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What is the Alternative Minimum Tax?
The alternative minimum tax (AMT) is basically a separate and parallel tax system from the traditional federal income tax system. The AMT requires individuals to recalculate the amount of tax they owe under a different set of rules by including income that would otherwise be exempt from regular taxation. AMT is a tax that must be paid in addition to, not instead of, regular taxes. Congress created the AMT to prevent wealthy taxpayers from paying a minimal amount of or even no taxes because of various exemptions, deductions and other preferences in the Internal Revenue Code.
All taxpayers that are subject to regular tax are also subject to the AMT. All individuals, corporations, trusts and estates are potentially liable for the AMT. Partnerships and S corporations, which are pass-through entities and not subject to regular tax, are not subject to AMT.
The AMT is not an alternative to a taxpayer’s regular federal income tax; rather it is an addition to income tax. What is considered income, a deduction or an exemption under the AMT system is different from what qualifies as income, a deduction and an exemption under the regular tax system. Under the AMT system, personal exemptions for individuals, spouses and children are not permitted. Deductions for mortgage interest and/or any state and local taxes paid by the taxpayer are also not permitted. If there is a possibility that a taxpayer owes AMT, that taxpayer must recalculate his or her taxable income as defined under the AMT, apply the alternative tax rates, take into account any applicable credits and compare the potential AMT liability to the regular tax burden.
The amount of AMT that a taxpayer owes is the amount, if any, by which AMT liability exceeds regular tax liability. For example, if a taxpayer calculates that he owes $10,000 in taxes under the regular system and the AMT is $10,500, the taxpayer has an AMT liability of $500. Essentially, after calculating the amount of taxes owed under the regular and AMT systems, the taxpayer pays the higher of the two amounts.
In recent years, the number of people affected by the AMT has increased dramatically. This increase is due to the fact that, unlike regular income tax, exemptions in the AMT are not adjusted for inflation. In addition, application of tax credits, such as the child credit, has caused many taxpayers to have a lower tax liability under the regular tax system.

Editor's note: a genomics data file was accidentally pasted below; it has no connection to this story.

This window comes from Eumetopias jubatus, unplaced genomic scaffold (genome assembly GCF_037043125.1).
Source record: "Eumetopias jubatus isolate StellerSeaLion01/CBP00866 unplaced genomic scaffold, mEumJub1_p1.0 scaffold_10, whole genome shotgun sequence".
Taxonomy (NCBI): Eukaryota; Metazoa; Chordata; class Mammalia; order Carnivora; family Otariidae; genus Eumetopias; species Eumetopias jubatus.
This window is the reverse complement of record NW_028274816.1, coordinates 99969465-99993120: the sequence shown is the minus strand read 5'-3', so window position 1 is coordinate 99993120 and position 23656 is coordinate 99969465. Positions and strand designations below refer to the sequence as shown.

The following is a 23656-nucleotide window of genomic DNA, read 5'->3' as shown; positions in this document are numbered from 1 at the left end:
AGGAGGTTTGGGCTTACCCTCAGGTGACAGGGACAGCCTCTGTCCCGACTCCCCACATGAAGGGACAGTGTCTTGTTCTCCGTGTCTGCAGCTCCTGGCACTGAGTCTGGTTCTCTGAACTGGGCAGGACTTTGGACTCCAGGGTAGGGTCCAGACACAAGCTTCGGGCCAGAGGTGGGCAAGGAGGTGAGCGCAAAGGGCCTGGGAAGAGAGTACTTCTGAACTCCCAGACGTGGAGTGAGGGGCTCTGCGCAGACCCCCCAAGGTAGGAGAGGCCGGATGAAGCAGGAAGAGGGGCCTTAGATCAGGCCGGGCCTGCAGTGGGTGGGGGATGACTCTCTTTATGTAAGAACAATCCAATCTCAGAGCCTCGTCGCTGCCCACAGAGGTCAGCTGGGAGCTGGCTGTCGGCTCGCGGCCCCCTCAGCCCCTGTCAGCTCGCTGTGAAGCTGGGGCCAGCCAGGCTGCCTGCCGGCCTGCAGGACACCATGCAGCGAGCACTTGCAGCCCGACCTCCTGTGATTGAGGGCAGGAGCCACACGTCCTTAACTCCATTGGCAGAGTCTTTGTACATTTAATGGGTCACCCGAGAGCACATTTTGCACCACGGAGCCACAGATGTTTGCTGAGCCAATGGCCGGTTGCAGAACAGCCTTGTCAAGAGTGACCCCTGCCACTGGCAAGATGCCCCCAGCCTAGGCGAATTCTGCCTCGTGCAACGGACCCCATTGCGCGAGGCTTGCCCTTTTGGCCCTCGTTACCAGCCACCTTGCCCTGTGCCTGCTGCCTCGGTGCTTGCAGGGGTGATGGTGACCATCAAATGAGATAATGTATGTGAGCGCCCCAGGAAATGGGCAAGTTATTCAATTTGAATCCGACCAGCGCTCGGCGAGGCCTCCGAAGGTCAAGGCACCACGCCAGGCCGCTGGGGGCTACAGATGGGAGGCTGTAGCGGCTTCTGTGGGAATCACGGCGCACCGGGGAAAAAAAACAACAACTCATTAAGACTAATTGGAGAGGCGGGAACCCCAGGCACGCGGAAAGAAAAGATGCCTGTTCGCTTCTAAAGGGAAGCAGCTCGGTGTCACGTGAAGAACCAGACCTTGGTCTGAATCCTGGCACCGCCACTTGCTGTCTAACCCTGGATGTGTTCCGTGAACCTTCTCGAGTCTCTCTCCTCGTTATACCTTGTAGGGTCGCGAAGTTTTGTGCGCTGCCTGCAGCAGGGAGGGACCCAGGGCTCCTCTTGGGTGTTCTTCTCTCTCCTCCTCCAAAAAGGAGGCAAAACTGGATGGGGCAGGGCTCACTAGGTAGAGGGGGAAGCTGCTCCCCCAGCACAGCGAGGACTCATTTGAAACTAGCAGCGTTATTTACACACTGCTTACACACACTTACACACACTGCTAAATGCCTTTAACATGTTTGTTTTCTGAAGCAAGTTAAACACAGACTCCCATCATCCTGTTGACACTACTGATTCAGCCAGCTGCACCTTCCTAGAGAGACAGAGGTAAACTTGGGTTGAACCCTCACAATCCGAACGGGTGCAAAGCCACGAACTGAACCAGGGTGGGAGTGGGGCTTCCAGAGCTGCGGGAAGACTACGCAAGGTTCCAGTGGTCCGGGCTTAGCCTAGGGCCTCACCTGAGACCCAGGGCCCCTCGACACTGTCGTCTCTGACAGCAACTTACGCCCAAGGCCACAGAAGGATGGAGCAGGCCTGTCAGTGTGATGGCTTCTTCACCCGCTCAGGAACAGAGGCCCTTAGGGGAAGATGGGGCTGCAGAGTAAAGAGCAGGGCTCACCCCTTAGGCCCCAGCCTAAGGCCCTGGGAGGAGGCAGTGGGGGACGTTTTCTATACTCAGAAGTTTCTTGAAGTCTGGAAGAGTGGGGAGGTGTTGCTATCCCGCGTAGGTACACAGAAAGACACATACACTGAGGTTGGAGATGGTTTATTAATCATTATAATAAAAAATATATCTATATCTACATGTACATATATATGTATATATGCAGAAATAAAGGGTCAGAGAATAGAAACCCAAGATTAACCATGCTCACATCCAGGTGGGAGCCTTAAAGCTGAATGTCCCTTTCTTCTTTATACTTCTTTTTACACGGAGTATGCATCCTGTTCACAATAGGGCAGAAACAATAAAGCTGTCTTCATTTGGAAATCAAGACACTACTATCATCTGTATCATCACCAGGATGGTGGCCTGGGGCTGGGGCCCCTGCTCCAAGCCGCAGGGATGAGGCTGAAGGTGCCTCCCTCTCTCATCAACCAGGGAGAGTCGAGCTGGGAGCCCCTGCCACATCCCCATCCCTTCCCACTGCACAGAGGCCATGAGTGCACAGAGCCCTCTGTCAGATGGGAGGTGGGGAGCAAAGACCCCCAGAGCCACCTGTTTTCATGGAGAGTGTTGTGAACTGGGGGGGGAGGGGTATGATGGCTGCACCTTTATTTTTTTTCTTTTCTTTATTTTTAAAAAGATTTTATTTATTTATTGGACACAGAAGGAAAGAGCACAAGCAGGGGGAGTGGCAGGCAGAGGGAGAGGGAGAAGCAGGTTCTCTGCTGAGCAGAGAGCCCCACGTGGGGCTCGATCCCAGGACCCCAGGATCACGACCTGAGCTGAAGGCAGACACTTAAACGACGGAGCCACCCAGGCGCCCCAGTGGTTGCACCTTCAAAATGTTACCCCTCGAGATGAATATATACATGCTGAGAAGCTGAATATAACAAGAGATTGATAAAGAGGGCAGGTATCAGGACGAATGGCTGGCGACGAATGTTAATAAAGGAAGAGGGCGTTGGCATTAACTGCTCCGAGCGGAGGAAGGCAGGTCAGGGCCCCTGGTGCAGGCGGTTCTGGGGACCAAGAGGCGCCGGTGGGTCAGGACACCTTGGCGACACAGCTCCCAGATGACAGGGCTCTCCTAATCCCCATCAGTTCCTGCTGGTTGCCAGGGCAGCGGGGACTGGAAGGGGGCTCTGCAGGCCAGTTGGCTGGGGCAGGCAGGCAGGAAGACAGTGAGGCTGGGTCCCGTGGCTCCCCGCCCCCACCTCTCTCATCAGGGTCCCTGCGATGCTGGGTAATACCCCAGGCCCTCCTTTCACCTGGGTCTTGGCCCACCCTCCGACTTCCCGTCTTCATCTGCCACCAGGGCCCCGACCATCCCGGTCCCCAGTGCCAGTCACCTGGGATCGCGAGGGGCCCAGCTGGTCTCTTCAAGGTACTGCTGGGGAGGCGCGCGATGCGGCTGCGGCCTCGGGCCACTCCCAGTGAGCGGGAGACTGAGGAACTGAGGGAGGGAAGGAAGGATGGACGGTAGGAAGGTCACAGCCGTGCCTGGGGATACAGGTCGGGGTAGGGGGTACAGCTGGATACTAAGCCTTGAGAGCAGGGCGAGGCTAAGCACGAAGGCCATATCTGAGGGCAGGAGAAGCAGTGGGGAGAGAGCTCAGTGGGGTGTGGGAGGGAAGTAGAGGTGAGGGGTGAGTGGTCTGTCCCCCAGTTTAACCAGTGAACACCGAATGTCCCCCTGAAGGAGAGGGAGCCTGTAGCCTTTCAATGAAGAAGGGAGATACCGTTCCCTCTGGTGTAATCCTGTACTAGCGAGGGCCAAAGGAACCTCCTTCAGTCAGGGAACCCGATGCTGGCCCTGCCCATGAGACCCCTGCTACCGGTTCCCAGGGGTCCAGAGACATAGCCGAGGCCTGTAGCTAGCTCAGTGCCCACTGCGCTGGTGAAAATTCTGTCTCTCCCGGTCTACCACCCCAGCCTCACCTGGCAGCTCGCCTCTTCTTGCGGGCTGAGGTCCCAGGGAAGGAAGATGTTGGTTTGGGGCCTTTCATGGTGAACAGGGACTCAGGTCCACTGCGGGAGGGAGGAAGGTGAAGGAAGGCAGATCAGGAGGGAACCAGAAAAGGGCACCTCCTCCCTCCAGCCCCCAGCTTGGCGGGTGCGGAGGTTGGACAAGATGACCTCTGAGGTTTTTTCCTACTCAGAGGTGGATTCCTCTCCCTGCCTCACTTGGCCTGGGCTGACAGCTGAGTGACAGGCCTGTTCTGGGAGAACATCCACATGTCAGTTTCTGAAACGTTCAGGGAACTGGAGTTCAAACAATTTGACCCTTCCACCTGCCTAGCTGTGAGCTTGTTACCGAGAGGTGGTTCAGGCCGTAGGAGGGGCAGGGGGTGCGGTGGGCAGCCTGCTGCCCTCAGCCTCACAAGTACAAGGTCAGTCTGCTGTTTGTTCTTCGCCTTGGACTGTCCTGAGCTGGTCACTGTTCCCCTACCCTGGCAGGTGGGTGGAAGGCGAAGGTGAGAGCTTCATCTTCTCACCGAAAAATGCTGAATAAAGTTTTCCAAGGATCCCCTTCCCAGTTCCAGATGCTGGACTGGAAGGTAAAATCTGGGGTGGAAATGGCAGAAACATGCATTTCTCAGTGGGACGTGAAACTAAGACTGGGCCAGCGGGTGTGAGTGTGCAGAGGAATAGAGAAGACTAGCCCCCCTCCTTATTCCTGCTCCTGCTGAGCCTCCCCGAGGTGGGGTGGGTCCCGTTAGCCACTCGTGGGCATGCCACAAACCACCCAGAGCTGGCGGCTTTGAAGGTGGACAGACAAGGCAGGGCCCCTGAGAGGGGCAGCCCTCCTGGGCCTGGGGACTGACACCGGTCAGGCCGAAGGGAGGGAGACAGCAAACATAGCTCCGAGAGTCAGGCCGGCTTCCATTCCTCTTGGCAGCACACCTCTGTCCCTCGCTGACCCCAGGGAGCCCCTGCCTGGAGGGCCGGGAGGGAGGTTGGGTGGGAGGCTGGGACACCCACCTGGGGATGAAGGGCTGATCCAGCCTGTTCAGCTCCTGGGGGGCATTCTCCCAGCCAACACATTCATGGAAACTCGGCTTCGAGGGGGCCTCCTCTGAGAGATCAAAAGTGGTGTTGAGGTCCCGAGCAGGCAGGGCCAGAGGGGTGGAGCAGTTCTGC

It is more likely for married taxpayers filing a joint return to be affected by the AMT then unmarried taxpayers with similar income. There are a few reasons for this. Typically, married couples have more dependents than single taxpayers, and under the AMT these married taxpayers are less able to use exemptions and credits for children than under the regular tax system. In addition, married taxpayers have a larger standard deduction than single taxpayers. Individuals who pay high state and local taxes are also more likely to pay AMT because there is no deduction for these taxes under the AMT system.
Congress has enacted temporary increases in the income levels that are exempt from the AMT in the past few years as a way to counter the increasing number of people who are affected by the tax. For the 2007 tax year, the income exemption was increased to $44,350 for a single taxpayer or head of household, $66,250 for married couples filing jointly and $33,125 for married people filing separately. These increases are only in effect for one year. Thus, unless Congress raises the income levels again for the 2008 tax year, the exemptions will be reduced back to $33,750 for single taxpayers, $45,000 for married couples filing a joint return and $22,500 for married people filing separately. If Congress does not raise the exemptions, it is likely that many more people will be subject to the alternative minimum tax.
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